Chances are that if you order a side of fries at a restaurant, you need to specify whether you’re asking for white potatoes or sweet potatoes. Food trends that support the consumption of more healthful, colorful and unique foods have helped to encourage sales of sweet potatoes in the form of fries, chips, ready-to-cook and heat-and-eat preparations, expanding consumption of the orange tuber well beyond the holiday table.

Domestic consumption of sweet potatoes has grown considerably since 2000 with annual per capita availability (a proxy for consumption) rising from 4.2 pounds to reach a record-high 7.5 pounds in 2015. The marked rise in domestic demand has been encouraged by promotion of the health benefits of sweet potatoes – rich in vitamins A and C, high in fiber. Expanded demand has also been supported by the increasing variety of sweet potato products available in restaurants and for home preparation.

To meet rising demand, sweet potato production has increased substantially in recent years, achieving a record-high production of 3.1 billion pounds in 2015. The 2015 harvest was a high-water mark in a 15-year trend of expansion that began in 2000 when U.S. production was just 1.3 billion pounds. In 2014 and 2015, sweet potato production increased by an average of about six percent per year.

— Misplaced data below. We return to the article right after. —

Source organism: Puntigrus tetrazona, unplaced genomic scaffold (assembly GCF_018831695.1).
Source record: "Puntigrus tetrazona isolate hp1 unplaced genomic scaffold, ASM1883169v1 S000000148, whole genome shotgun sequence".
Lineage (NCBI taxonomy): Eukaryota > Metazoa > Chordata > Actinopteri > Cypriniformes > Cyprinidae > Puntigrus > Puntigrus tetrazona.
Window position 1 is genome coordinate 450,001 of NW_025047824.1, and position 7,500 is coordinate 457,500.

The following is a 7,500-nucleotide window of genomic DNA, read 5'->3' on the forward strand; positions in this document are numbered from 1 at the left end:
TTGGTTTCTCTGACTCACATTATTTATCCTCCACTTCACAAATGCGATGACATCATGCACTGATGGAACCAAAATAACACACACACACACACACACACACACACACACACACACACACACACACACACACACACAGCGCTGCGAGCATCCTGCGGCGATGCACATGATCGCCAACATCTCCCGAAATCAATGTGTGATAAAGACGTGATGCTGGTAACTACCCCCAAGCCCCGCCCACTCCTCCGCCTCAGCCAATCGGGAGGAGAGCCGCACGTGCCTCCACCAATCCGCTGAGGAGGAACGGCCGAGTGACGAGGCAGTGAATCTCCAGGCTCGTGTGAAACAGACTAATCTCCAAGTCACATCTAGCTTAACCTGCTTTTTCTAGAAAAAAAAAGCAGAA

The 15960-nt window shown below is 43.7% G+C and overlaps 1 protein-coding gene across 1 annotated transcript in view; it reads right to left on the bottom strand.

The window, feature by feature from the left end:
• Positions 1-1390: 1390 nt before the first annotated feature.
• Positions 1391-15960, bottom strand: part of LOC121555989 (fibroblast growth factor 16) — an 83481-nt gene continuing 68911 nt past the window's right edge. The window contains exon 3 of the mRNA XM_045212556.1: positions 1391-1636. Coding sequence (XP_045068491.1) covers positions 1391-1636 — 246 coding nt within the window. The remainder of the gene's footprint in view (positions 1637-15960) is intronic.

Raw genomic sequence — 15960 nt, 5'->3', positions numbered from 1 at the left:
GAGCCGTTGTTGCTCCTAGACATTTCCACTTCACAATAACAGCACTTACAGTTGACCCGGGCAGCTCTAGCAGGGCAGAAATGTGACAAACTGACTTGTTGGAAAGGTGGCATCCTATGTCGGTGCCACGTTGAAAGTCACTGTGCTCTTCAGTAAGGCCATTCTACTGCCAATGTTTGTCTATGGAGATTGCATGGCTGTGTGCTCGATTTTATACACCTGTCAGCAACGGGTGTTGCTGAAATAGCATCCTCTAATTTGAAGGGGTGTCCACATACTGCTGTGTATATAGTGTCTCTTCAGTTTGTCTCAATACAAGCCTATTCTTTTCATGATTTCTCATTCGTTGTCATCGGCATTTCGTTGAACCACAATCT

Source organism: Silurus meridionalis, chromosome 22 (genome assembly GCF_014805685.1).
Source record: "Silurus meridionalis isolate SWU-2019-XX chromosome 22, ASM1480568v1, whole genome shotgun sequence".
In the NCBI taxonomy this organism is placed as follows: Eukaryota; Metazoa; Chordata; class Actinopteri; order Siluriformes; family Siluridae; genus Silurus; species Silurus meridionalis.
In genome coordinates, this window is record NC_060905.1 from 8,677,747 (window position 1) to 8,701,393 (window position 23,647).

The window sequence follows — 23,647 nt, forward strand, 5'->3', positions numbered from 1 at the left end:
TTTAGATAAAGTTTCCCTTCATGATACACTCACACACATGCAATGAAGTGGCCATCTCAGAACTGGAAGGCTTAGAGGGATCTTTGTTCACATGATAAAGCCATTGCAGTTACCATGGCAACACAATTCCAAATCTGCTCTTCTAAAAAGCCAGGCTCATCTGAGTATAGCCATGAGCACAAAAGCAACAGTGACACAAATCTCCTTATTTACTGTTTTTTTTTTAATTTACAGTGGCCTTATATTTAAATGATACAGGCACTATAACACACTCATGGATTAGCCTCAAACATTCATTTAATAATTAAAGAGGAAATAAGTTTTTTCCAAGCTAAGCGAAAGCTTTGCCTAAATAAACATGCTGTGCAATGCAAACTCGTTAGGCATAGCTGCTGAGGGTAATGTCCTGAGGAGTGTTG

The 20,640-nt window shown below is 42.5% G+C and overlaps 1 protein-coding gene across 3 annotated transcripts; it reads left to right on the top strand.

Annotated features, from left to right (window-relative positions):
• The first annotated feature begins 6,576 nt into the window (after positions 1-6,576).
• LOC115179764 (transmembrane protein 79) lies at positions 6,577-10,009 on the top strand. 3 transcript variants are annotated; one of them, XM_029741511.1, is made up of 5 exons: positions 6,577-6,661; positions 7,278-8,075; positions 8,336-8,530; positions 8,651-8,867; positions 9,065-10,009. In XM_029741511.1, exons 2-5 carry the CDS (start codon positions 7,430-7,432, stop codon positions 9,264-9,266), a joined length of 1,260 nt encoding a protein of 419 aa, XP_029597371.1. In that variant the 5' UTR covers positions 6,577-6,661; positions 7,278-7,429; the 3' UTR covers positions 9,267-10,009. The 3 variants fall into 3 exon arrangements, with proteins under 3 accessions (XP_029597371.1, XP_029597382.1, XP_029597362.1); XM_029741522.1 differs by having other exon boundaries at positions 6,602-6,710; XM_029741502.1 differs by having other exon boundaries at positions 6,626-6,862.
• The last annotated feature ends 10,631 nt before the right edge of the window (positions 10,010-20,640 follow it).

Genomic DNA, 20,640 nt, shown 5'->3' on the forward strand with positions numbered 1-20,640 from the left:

Beyond U.S. borders, consumers are increasingly enjoying sweet potatoes and, like North Carolina, several of the other key growing States enjoy access to southern ports that provide a locational advantage for meeting export demand. With expanded sales to markets that include Canada and the United Kingdom, aggregate U.S. exports have steadily risen in recent years in parallel with climbing domestic demand.

In 2015, U.S. sweet potato exports reached a record-high 409 million pounds and exports for 2016 are poised to reach approximately the same level. Both internationally and here in the U.S., sweet potatoes are increasingly becoming a colorful addition to holiday-and everyday-dining tables.